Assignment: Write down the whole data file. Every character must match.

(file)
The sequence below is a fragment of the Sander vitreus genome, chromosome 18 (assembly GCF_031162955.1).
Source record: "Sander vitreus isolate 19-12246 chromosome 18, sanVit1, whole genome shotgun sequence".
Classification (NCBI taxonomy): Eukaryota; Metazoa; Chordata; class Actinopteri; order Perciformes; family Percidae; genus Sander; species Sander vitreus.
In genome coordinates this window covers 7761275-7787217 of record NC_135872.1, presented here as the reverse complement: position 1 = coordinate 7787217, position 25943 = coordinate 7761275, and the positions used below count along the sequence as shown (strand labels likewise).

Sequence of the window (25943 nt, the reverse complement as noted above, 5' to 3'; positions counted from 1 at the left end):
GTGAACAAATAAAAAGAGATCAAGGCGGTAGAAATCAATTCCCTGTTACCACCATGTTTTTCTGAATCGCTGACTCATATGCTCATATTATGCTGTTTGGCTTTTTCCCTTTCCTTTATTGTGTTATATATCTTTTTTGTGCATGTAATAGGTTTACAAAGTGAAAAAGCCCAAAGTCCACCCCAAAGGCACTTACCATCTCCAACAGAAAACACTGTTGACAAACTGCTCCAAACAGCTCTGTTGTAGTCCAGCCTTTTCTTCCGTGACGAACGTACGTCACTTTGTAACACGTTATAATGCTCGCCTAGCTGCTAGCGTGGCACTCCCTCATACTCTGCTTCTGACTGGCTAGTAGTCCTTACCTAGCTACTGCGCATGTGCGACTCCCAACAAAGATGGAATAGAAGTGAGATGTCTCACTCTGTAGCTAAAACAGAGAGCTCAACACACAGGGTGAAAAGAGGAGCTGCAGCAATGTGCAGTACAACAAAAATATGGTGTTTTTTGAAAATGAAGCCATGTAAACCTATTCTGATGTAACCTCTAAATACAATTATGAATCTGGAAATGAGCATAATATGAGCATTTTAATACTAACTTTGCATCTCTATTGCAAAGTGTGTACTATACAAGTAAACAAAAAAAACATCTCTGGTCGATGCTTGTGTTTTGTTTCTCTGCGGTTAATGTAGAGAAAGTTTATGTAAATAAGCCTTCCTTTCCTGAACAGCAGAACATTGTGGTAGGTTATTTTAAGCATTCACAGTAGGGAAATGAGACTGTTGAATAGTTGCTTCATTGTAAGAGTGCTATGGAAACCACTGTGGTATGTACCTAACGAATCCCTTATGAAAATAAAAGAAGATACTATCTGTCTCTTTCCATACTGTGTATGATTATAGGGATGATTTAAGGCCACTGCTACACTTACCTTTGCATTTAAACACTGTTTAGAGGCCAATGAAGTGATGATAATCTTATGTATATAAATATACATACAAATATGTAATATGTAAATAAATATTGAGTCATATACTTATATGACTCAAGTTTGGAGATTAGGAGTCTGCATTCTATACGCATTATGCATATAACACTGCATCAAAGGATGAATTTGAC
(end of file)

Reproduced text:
The sequence below is a fragment of the Sander vitreus genome, chromosome 18 (assembly GCF_031162955.1).
Source record: "Sander vitreus isolate 19-12246 chromosome 18, sanVit1, whole genome shotgun sequence".
Classification (NCBI taxonomy): Eukaryota; Metazoa; Chordata; class Actinopteri; order Perciformes; family Percidae; genus Sander; species Sander vitreus.
In genome coordinates this window covers 7761275-7787217 of record NC_135872.1, presented here as the reverse complement: position 1 = coordinate 7787217, position 25943 = coordinate 7761275, and the positions used below count along the sequence as shown (strand labels likewise).

Sequence of the window (25943 nt, the reverse complement as noted above, 5' to 3'; positions counted from 1 at the left end):
GTGAACAAATAAAAAGAGATCAAGGCGGTAGAAATCAATTCCCTGTTACCACCATGTTTTTCTGAATCGCTGACTCATATGCTCATATTATGCTGTTTGGCTTTTTCCCTTTCCTTTATTGTGTTATATATCTTTTTTGTGCATGTAATAGGTTTACAAAGTGAAAAAGCCCAAAGTCCACCCCAAAGGCACTTACCATCTCCAACAGAAAACACTGTTGACAAACTGCTCCAAACAGCTCTGTTGTAGTCCAGCCTTTTCTTCCGTGACGAACGTACGTCACTTTGTAACACGTTATAATGCTCGCCTAGCTGCTAGCGTGGCACTCCCTCATACTCTGCTTCTGACTGGCTAGTAGTCCTTACCTAGCTACTGCGCATGTGCGACTCCCAACAAAGATGGAATAGAAGTGAGATGTCTCACTCTGTAGCTAAAACAGAGAGCTCAACACACAGGGTGAAAAGAGGAGCTGCAGCAATGTGCAGTACAACAAAAATATGGTGTTTTTTGAAAATGAAGCCATGTAAACCTATTCTGATGTAACCTCTAAATACAATTATGAATCTGGAAATGAGCATAATATGAGCATTTTAATACTAACTTTGCATCTCTATTGCAAAGTGTGTACTATACAAGTAAACAAAAAAAACATCTCTGGTCGATGCTTGTGTTTTGTTTCTCTGCGGTTAATGTAGAGAAAGTTTATGTAAATAAGCCTTCCTTTCCTGAACAGCAGAACATTGTGGTAGGTTATTTTAAGCATTCACAGTAGGGAAATGAGACTGTTGAATAGTTGCTTCATTGTAAGAGTGCTATGGAAACCACTGTGGTATGTACCTAACGAATCCCTTATGAAAATAAAAGAAGATACTATCTGTCTCTTTCCATACTGTGTATGATTATAGGGATGATTTAAGGCCACTGCTACACTTACCTTTGCATTTAAACACTGTTTAGAGGCCAATGAAGTGATGATAATCTTATGTATATAAATATACATACAAATATGTAATATGTAAATAAATATTGAGTCATATACTTATATGACTCAAGTTTGGAGATTAGGAGTCTGCATTCTATACGCATTATGCATATAACACTGCATCAAAGGATGAATTTGAC